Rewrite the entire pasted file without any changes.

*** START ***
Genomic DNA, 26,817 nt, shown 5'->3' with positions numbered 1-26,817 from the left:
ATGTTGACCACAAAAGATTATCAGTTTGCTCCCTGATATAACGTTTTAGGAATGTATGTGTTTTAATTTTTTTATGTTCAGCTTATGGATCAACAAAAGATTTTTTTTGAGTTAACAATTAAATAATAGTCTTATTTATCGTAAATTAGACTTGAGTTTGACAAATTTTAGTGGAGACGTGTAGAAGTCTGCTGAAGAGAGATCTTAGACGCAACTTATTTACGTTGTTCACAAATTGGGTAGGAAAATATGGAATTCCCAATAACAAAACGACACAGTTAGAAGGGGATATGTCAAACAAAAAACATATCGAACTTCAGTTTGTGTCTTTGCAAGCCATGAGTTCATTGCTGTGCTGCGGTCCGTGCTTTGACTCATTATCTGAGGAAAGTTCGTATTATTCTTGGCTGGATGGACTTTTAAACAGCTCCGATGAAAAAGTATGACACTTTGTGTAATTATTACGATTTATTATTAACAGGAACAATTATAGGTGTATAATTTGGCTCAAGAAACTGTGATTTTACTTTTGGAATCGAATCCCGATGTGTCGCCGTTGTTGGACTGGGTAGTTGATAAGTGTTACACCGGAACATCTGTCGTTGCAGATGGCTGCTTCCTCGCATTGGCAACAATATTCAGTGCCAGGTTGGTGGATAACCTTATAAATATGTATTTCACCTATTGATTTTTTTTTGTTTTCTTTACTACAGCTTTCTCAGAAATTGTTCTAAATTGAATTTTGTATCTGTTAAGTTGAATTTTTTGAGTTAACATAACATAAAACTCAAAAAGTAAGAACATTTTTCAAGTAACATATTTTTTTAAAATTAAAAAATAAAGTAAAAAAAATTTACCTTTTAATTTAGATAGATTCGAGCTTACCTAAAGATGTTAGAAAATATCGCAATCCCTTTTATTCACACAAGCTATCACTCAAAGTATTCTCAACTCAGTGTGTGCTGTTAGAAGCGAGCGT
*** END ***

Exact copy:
Genomic DNA, 26,817 nt, shown 5'->3' with positions numbered 1-26,817 from the left:
ATGTTGACCACAAAAGATTATCAGTTTGCTCCCTGATATAACGTTTTAGGAATGTATGTGTTTTAATTTTTTTATGTTCAGCTTATGGATCAACAAAAGATTTTTTTTGAGTTAACAATTAAATAATAGTCTTATTTATCGTAAATTAGACTTGAGTTTGACAAATTTTAGTGGAGACGTGTAGAAGTCTGCTGAAGAGAGATCTTAGACGCAACTTATTTACGTTGTTCACAAATTGGGTAGGAAAATATGGAATTCCCAATAACAAAACGACACAGTTAGAAGGGGATATGTCAAACAAAAAACATATCGAACTTCAGTTTGTGTCTTTGCAAGCCATGAGTTCATTGCTGTGCTGCGGTCCGTGCTTTGACTCATTATCTGAGGAAAGTTCGTATTATTCTTGGCTGGATGGACTTTTAAACAGCTCCGATGAAAAAGTATGACACTTTGTGTAATTATTACGATTTATTATTAACAGGAACAATTATAGGTGTATAATTTGGCTCAAGAAACTGTGATTTTACTTTTGGAATCGAATCCCGATGTGTCGCCGTTGTTGGACTGGGTAGTTGATAAGTGTTACACCGGAACATCTGTCGTTGCAGATGGCTGCTTCCTCGCATTGGCAACAATATTCAGTGCCAGGTTGGTGGATAACCTTATAAATATGTATTTCACCTATTGATTTTTTTTTGTTTTCTTTACTACAGCTTTCTCAGAAATTGTTCTAAATTGAATTTTGTATCTGTTAAGTTGAATTTTTTGAGTTAACATAACATAAAACTCAAAAAGTAAGAACATTTTTCAAGTAACATATTTTTTTAAAATTAAAAAATAAAGTAAAAAAAATTTACCTTTTAATTTAGATAGATTCGAGCTTACCTAAAGATGTTAGAAAATATCGCAATCCCTTTTATTCACACAAGCTATCACTCAAAGTATTCTCAACTCAGTGTGTGCTGTTAGAAGCGAGCGT